Remember when two teenaged boys from Steubenville High School were sentenced for sexual assaulting a 16-year-old girl and all CNN could do was mourn about how these two boys’ lives were “destroyed”? It was a rather disgusting display of where some people’s priorities lie: as the judge rendered a guilty verdict towards two young sexual abusers, CNN’s Poppy Harlow lamented, “These two young men — who had such promising futures, star football players, very good students — literally watched as they believed their life fell apart.”
Well, good news, everyone who felt bad someone screwed up his “promising future” by sexually assaulting a fellow human being: 18-year-old Ma’Lik Richmond is back to playing on his high school football team. Keep reading »
Serena Williams is really not doing a great job recovering from the victim-blaming comments about the Steubenville rape that she made during an interview with Rolling Stone. Her first apology was incredibly lame, mostly because she referred to it as “what I supposedly said,” insinuating that the reporter had misinterpreted her words that were not actually meant for the article.
“What happened in Steubenville was a real shock for me. I was deeply saddened. For someone to be raped, and at only sixteen, is such a horrible tragedy! For both families involved – that of the rape victim and of the accused. I am currently reaching out to the girl’s family to let her know that I am deeply sorry for what was written in the Rolling Stone article. What was written – what I supposedly said – is insensitive and hurtful, and I by no means would say or insinuate that she was at all to blame.”
Williams has since come out with a slightly more convincing apology, but seems more annoyed that what she said was published instead of the fact she said it. The tennis star said she reached out to the Steubenville rape victim and her mother and ”we came to a wonderful understanding, and we’re constantly in contact.” Regarding her comments, Williams said: Keep reading »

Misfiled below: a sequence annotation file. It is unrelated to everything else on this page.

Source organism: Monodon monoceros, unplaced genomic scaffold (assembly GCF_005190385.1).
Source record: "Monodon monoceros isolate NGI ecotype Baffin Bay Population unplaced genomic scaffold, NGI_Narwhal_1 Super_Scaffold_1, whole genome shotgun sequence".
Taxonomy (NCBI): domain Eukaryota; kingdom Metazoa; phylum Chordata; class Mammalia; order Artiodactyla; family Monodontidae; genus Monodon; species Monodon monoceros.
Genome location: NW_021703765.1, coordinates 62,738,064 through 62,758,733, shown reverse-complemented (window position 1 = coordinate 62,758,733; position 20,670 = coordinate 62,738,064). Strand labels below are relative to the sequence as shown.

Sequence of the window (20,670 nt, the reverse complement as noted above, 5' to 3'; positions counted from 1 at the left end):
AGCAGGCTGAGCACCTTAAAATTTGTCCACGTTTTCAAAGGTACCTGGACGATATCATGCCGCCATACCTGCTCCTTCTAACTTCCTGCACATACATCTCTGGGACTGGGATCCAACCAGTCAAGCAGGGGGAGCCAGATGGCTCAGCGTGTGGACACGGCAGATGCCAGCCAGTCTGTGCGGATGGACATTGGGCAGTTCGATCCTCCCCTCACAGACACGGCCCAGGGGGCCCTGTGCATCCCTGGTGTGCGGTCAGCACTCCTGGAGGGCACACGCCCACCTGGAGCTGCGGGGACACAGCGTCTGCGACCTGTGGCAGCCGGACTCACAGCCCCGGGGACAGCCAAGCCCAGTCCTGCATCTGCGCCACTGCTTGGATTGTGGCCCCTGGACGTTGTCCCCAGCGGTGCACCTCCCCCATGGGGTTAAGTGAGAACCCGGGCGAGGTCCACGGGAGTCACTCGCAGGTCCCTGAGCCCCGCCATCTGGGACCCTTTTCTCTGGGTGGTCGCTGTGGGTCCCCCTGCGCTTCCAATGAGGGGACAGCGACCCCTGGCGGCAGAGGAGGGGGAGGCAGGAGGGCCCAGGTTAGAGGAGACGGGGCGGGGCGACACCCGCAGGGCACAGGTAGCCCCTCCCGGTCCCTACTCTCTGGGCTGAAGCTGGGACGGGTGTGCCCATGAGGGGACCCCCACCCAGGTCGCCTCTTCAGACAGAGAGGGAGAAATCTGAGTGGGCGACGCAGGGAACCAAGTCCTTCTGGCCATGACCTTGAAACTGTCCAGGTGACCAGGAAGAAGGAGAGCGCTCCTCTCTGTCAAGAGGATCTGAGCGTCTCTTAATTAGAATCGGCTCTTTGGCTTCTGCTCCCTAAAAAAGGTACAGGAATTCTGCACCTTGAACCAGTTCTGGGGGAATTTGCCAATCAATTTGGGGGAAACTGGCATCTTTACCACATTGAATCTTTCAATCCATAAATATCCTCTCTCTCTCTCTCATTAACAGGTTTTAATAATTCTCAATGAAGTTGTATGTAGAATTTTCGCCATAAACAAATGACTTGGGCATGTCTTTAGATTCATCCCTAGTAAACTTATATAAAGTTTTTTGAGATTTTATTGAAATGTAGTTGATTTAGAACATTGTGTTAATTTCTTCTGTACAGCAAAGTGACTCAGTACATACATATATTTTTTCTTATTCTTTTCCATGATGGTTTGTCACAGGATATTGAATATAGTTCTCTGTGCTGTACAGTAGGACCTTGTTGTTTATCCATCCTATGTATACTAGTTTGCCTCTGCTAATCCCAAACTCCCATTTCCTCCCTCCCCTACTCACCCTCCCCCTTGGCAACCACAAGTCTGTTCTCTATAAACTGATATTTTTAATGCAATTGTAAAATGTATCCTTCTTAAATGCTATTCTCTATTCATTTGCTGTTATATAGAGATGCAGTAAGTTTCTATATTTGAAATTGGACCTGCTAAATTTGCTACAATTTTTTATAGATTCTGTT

accountability, noun — the quality or state of being accountable; especially: an obligation or willingness to accept responsibility or to account for one’s actions
It must be nice to be Steubenville, Ohio, football coach Reno Saccoccia. Coach Saccoccia is required by law to report child abuse and is said to have known about the rape of an unconcious teenaged girl by two Steubenville football players — a text message from Trent Mays, one of the two football players convicted of rape last month, said “I got Reno. He took care of it and shit ain’t gonna happen, even if they did take it to court. Like he was joking about it so I’m not worried.” Saccoccia also did not punish the players involved nearly harshly enough, allowing them to play eight games of the 10-game season. Yet he has had a two-year contract with Steubenville City Schools renewed; in addition to coaching the Steubenville football team, which is a separate contract, Saccoccia is newly confirmed as the director of administrative services, a position which requires Board of Education approval.
In other words, even though this man is roundly considered to have done next to nothing to hold the convicted rapists on his football team accountable for their actions, the city of Steubenville still wants to give him a paycheck. It’s mind-boggling. [WTOV9, The Atlantic Wire]